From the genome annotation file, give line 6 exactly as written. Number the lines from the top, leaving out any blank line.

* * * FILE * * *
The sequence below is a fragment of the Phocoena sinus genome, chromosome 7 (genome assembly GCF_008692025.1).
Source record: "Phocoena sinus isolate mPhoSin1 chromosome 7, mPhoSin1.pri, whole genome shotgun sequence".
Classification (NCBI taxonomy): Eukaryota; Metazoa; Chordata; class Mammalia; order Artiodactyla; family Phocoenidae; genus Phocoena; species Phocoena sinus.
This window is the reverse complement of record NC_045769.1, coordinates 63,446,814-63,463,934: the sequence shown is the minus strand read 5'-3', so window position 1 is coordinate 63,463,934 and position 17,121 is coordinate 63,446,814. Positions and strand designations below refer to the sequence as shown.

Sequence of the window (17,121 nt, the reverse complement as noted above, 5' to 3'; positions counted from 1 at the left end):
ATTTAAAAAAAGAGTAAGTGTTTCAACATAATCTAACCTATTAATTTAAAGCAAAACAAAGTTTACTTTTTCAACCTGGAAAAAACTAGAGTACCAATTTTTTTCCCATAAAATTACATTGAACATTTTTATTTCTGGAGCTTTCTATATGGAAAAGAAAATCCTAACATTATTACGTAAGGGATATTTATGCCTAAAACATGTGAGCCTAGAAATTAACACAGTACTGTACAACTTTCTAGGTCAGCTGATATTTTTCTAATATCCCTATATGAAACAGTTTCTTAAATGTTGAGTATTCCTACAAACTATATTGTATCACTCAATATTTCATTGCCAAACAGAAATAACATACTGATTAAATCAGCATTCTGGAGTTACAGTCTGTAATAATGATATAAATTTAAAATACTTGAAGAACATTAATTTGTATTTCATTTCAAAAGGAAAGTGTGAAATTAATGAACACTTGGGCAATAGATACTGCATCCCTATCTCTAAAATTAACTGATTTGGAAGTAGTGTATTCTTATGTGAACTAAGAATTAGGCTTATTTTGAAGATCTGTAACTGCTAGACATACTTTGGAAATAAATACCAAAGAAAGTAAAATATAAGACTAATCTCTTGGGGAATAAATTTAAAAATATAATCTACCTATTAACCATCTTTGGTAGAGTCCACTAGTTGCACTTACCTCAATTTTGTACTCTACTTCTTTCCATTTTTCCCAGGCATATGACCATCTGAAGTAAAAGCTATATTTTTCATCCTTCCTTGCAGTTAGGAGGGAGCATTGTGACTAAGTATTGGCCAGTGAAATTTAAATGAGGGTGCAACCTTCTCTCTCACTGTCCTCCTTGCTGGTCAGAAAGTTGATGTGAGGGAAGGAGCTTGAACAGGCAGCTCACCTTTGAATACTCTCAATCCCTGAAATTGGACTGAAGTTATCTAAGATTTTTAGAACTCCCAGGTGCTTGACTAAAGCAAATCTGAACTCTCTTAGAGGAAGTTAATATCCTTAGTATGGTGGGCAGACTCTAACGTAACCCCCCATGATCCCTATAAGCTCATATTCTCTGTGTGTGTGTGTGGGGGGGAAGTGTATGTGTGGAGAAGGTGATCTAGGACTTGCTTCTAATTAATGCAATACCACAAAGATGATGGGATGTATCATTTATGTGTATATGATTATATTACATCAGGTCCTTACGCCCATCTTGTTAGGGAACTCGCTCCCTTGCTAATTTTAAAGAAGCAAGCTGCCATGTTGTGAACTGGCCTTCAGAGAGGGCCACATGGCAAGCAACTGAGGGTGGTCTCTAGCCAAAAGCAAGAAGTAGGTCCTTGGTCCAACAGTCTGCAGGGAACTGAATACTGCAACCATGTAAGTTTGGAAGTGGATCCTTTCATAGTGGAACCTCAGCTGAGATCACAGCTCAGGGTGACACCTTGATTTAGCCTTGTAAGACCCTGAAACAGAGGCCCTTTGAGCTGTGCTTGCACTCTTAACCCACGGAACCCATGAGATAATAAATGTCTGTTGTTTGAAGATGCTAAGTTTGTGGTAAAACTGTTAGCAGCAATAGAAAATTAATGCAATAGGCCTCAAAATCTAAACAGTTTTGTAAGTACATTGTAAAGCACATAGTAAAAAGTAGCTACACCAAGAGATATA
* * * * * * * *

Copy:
ATTTAAAAAAAGAGTAAGTGTTTCAACATAATCTAACCTATTAATTTAAAGCAAAACAAAGTTTACTTTTTCAACCTGGAAAAAACTAGAGTACCAATTTTTTTCCCATAAAATTACATTGAACATTTTTATTTCTGGAGCTTTCTATATGGAAAAGAAAATCCTAACATTATTACGTAAGGGATATTTATGCCTAAAACATGTGAGCCTAGAAATTAACACAGTACTGTACAACTTTCTAGGTCAGCTGATATTTTTCTAATATCCCTATATGAAACAGTTTCTTAAATGTTGAGTATTCCTACAAACTATATTGTATCACTCAATATTTCATTGCCAAACAGAAATAACATACTGATTAAATCAGCATTCTGGAGTTACAGTCTGTAATAATGATATAAATTTAAAATACTTGAAGAACATTAATTTGTATTTCATTTCAAAAGGAAAGTGTGAAATTAATGAACACTTGGGCAATAGATACTGCATCCCTATCTCTAAAATTAACTGATTTGGAAGTAGTGTATTCTTATGTGAACTAAGAATTAGGCTTATTTTGAAGATCTGTAACTGCTAGACATACTTTGGAAATAAATACCAAAGAAAGTAAAATATAAGACTAATCTCTTGGGGAATAAATTTAAAAATATAATCTACCTATTAACCATCTTTGGTAGAGTCCACTAGTTGCACTTACCTCAATTTTGTACTCTACTTCTTTCCATTTTTCCCAGGCATATGACCATCTGAAGTAAAAGCTATATTTTTCATCCTTCCTTGCAGTTAGGAGGGAGCATTGTGACTAAGTATTGGCCAGTGAAATTTAAATGAGGGTGCAACCTTCTCTCTCACTGTCCTCCTTGCTGGTCAGAAAGTTGATGTGAGGGAAGGAGCTTGAACAGGCAGCTCACCTTTGAATACTCTCAATCCCTGAAATTGGACTGAAGTTATCTAAGATTTTTAGAACTCCCAGGTGCTTGACTAAAGCAAATCTGAACTCTCTTAGAGGAAGTTAATATCCTTAGTATGGTGGGCAGACTCTAACGTAACCCCCCATGATCCCTATAAGCTCATATTCTCTGTGTGTGTGTGTGGGGGGGAAGTGTATGTGTGGAGAAGGTGATCTAGGACTTGCTTCTAATTAATGCAATACCACAAAGATGATGGGATGTATCATTTATGTGTATATGATTATATTACATCAGGTCCTTACGCCCATCTTGTTAGGGAACTCGCTCCCTTGCTAATTTTAAAGAAGCAAGCTGCCATGTTGTGAACTGGCCTTCAGAGAGGGCCACATGGCAAGCAACTGAGGGTGGTCTCTAGCCAAAAGCAAGAAGTAGGTCCTTGGTCCAACAGTCTGCAGGGAACTGAATACTGCAACCATGTAAGTTTGGAAGTGGATCCTTTCATAGTGGAACCTCAGCTGAGATCACAGCTCAGGGTGACACCTTGATTTAGCCTTGTAAGACCCTGAAACAGAGGCCCTTTGAGCTGTGCTTGCACTCTTAACCCACGGAACCCATGAGATAATAAATGTCTGTTGTTTGAAGATGCTAAGTTTGTGGTAAAACTGTTAGCAGCAATAGAAAATTAATGCAATAGGCCTCAAAATCTAAACAGTTTTGTAAGTACATTGTAAAGCACATAGTAAAAAGTAGCTACACCAAGAGATATA